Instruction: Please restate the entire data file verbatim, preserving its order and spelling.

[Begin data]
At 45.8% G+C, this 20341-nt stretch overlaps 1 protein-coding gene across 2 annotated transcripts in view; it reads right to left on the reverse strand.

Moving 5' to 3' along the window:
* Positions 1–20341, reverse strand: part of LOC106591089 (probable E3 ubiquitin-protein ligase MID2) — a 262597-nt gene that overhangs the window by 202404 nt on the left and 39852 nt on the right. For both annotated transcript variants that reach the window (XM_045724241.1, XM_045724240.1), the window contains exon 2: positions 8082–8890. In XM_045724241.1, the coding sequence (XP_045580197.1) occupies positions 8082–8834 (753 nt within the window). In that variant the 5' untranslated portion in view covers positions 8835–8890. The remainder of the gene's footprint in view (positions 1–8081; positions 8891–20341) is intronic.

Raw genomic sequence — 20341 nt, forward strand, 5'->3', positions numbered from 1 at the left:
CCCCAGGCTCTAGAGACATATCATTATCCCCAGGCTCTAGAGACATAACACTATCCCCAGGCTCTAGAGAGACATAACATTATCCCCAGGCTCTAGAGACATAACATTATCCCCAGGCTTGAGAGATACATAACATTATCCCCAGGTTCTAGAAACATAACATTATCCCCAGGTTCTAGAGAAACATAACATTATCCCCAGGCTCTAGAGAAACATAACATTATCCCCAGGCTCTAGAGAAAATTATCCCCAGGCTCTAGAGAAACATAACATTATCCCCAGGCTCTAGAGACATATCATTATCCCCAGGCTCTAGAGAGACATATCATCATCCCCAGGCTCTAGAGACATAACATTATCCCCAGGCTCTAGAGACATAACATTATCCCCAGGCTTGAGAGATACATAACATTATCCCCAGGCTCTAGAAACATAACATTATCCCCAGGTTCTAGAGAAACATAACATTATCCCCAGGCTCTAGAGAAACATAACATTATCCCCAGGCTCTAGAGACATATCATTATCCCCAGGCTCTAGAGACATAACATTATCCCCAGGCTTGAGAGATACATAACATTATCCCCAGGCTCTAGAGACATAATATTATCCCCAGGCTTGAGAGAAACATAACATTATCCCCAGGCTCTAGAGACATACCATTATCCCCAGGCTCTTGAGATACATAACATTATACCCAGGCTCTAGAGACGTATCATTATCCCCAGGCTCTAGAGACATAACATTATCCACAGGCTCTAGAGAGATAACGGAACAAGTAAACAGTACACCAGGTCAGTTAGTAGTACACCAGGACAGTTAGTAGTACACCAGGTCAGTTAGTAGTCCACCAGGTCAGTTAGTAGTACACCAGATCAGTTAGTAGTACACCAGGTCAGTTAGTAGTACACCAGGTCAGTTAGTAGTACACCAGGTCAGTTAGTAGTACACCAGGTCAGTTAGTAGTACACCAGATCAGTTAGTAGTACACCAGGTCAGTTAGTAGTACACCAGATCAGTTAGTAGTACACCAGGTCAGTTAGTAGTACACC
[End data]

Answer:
At 45.8% G+C, this 20341-nt stretch overlaps 1 protein-coding gene across 2 annotated transcripts in view; it reads right to left on the reverse strand.

Moving 5' to 3' along the window:
* Positions 1–20341, reverse strand: part of LOC106591089 (probable E3 ubiquitin-protein ligase MID2) — a 262597-nt gene that overhangs the window by 202404 nt on the left and 39852 nt on the right. For both annotated transcript variants that reach the window (XM_045724241.1, XM_045724240.1), the window contains exon 2: positions 8082–8890. In XM_045724241.1, the coding sequence (XP_045580197.1) occupies positions 8082–8834 (753 nt within the window). In that variant the 5' untranslated portion in view covers positions 8835–8890. The remainder of the gene's footprint in view (positions 1–8081; positions 8891–20341) is intronic.

Raw genomic sequence — 20341 nt, forward strand, 5'->3', positions numbered from 1 at the left:
CCCCAGGCTCTAGAGACATATCATTATCCCCAGGCTCTAGAGACATAACACTATCCCCAGGCTCTAGAGAGACATAACATTATCCCCAGGCTCTAGAGACATAACATTATCCCCAGGCTTGAGAGATACATAACATTATCCCCAGGTTCTAGAAACATAACATTATCCCCAGGTTCTAGAGAAACATAACATTATCCCCAGGCTCTAGAGAAACATAACATTATCCCCAGGCTCTAGAGAAAATTATCCCCAGGCTCTAGAGAAACATAACATTATCCCCAGGCTCTAGAGACATATCATTATCCCCAGGCTCTAGAGAGACATATCATCATCCCCAGGCTCTAGAGACATAACATTATCCCCAGGCTCTAGAGACATAACATTATCCCCAGGCTTGAGAGATACATAACATTATCCCCAGGCTCTAGAAACATAACATTATCCCCAGGTTCTAGAGAAACATAACATTATCCCCAGGCTCTAGAGAAACATAACATTATCCCCAGGCTCTAGAGACATATCATTATCCCCAGGCTCTAGAGACATAACATTATCCCCAGGCTTGAGAGATACATAACATTATCCCCAGGCTCTAGAGACATAATATTATCCCCAGGCTTGAGAGAAACATAACATTATCCCCAGGCTCTAGAGACATACCATTATCCCCAGGCTCTTGAGATACATAACATTATACCCAGGCTCTAGAGACGTATCATTATCCCCAGGCTCTAGAGACATAACATTATCCACAGGCTCTAGAGAGATAACGGAACAAGTAAACAGTACACCAGGTCAGTTAGTAGTACACCAGGACAGTTAGTAGTACACCAGGTCAGTTAGTAGTCCACCAGGTCAGTTAGTAGTACACCAGATCAGTTAGTAGTACACCAGGTCAGTTAGTAGTACACCAGGTCAGTTAGTAGTACACCAGGTCAGTTAGTAGTACACCAGGTCAGTTAGTAGTACACCAGATCAGTTAGTAGTACACCAGGTCAGTTAGTAGTACACCAGATCAGTTAGTAGTACACCAGGTCAGTTAGTAGTACACC